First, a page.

Not even worried about ol grandmaster Chad woodall that man seems content not being around here and reaching grip level infinity on his own. 

 

 

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gripmaniac

For the sake of further debate, what would be a reasonable breakdown of the competition weight classes and how many does there need to be? Are the current ones (when in use and bearing in mind competitor numbers on the day) acceptable?

My personal preference would be for only 2 with 93kg and under being the divider.  Apologies to the small boned and of course the extremely densely boned. I’d just like to try to keep things as simple as possible (and trying to see things from a promoter’s perspective).

1 have no issue with more weight classes in terms of records as it certainly gives people something to aim for – even if they aren’t declared the overall winner.

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Mikael Siversson
4 hours ago, gripmaniac said:

For the sake of further debate, what would be a reasonable breakdown of the competition weight classes and how many does there need to be? Are the current ones (when in use and bearing in mind competitor numbers on the day) acceptable?

My personal preference would be for only 2 with 93kg and under being the divider.  Apologies to the small boned and of course the extremely densely boned. I’d just like to try to keep things as simple as possible (and trying to see things from a promoter’s perspective).

1 have no issue with more weight classes in terms of records as it certainly gives people something to aim for – even if they aren’t declared the overall winner.

Changing the number of weight classes for records within NAGS would most likely result in a drop in the number of competitors much like it would if you cut down the number of weight classes in OL and PL to two. I know I would certainly loose interest if I had to get fat in order to be more competitive. We would also loose some credibility if we change the number of weight classes everytime someone has a few beers and post his or hers latest ideas (I know that's not what you suggested in terms of records but others have). We have a fair number of weight classes in line with major strength sports and have never had more competitors. Don't break something that is working. It simply makes it more interesting for more people if you can compare yourself to others of your size. I have little interest in knowing how far behind I am in hand strength of people twice my weight.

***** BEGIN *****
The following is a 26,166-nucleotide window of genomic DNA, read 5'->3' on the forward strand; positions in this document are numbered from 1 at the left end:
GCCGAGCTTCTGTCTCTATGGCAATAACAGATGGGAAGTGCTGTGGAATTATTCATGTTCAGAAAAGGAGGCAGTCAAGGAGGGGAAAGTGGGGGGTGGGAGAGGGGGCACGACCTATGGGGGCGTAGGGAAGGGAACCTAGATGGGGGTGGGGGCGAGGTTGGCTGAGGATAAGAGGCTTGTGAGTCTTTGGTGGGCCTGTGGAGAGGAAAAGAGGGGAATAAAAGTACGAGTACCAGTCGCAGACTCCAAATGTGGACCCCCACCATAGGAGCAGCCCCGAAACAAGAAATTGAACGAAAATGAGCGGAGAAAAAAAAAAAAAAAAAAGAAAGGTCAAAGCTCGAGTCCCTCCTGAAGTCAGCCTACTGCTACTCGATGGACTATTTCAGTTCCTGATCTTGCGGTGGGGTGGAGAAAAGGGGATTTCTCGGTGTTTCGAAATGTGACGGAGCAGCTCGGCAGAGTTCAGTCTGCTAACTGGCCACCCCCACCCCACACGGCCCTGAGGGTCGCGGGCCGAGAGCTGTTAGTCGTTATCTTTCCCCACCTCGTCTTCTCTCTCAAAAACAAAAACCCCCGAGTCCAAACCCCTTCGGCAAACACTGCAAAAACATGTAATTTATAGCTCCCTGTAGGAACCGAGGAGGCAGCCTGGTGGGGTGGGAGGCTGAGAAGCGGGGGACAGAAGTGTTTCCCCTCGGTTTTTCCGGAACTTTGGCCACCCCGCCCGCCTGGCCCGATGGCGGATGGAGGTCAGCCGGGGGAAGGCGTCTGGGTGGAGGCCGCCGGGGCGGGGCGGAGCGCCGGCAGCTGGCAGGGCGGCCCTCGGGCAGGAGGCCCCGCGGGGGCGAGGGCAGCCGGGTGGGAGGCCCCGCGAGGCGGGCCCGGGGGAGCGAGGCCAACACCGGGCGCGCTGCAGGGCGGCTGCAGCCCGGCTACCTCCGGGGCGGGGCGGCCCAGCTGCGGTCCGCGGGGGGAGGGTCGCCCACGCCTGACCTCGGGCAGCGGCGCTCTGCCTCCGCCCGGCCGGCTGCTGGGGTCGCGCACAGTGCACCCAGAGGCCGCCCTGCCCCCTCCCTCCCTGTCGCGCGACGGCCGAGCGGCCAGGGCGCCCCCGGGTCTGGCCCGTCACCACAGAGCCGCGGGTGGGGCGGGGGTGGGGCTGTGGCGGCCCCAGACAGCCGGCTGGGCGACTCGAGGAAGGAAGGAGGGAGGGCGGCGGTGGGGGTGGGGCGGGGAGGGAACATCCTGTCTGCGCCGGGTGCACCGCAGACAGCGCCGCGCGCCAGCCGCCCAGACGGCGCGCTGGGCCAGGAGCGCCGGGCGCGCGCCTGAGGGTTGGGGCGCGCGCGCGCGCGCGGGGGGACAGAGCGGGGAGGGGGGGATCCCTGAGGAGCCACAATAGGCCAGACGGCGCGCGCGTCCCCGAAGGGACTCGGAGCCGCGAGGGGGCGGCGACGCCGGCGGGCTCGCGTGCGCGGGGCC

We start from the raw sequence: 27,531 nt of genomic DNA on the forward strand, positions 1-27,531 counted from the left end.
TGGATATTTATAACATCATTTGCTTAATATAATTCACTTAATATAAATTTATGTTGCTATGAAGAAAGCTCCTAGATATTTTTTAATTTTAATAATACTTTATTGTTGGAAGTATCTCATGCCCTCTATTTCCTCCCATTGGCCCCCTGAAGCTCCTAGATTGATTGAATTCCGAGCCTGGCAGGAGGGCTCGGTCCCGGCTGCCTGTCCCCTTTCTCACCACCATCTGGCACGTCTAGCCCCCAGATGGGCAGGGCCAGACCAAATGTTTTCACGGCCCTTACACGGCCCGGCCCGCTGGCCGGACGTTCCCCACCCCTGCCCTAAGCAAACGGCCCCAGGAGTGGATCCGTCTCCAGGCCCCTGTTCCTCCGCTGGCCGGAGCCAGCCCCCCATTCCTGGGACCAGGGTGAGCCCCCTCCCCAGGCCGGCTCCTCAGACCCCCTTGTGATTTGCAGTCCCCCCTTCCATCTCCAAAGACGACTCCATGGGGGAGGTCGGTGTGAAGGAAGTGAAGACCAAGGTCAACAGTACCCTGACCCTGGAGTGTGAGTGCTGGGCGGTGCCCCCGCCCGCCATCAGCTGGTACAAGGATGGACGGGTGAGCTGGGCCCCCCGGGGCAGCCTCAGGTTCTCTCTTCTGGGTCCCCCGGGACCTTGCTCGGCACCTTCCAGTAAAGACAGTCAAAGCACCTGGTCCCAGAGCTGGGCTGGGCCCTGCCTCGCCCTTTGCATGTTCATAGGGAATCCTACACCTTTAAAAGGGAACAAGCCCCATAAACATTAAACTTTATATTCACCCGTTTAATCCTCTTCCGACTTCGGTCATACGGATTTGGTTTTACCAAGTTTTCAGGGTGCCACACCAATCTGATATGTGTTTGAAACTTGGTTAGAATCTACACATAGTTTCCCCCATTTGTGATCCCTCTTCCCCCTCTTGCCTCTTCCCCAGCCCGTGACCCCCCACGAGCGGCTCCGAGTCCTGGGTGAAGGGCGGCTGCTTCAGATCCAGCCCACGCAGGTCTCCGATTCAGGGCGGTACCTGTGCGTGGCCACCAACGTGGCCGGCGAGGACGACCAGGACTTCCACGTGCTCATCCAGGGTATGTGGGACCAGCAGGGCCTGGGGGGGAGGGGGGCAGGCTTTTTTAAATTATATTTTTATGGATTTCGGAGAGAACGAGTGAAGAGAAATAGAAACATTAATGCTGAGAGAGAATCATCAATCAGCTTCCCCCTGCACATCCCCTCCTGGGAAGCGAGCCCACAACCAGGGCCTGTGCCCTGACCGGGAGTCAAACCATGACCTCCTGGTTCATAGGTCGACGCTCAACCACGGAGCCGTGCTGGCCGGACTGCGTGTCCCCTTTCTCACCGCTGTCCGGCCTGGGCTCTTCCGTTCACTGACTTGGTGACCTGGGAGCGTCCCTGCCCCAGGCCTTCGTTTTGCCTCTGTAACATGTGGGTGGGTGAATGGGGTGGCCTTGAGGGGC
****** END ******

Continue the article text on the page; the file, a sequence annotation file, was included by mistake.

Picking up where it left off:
Edited by Mikael Siversson
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Mikael Siversson

For individual competitions keep it simple and have one class only. I usually end up near the bottom in the LGC competition but it keeps me happy knowing that my numbers are difficult to duplicate for competitors in the 74k class (competitive as I am). This keeps the big and stronger guys happy as well as the little ones.

Edited by Mikael Siversson
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climber511

I think everyone wants a little recognition for their efforts.  Tommy for an Inch lift with sub 8" hands - Mikael for his 74 K class results - myself for lifts done at my age - and on and on.  But it only makes sense to divide things down so far - giving the red haired guy from Wyoming his own class just so he gets a prize is hopefully not what we are aiming for.  I think the weight classes give everyone a chance - but for gods sake you still have to lift something worthy of recognition before you win a prize of any kind.  The day we hand out participation trophies is the day I quit grip forever.  Back to the original question - a fairly simple strongest pound for pound formula should give the best lifter.  I know Medleys mess that up but maybe one of you math guys can figure that one out as well.  My personal opinion is the Top 50 (or 100 or whatever it's up to now) is pretty good recognition for the things we have done.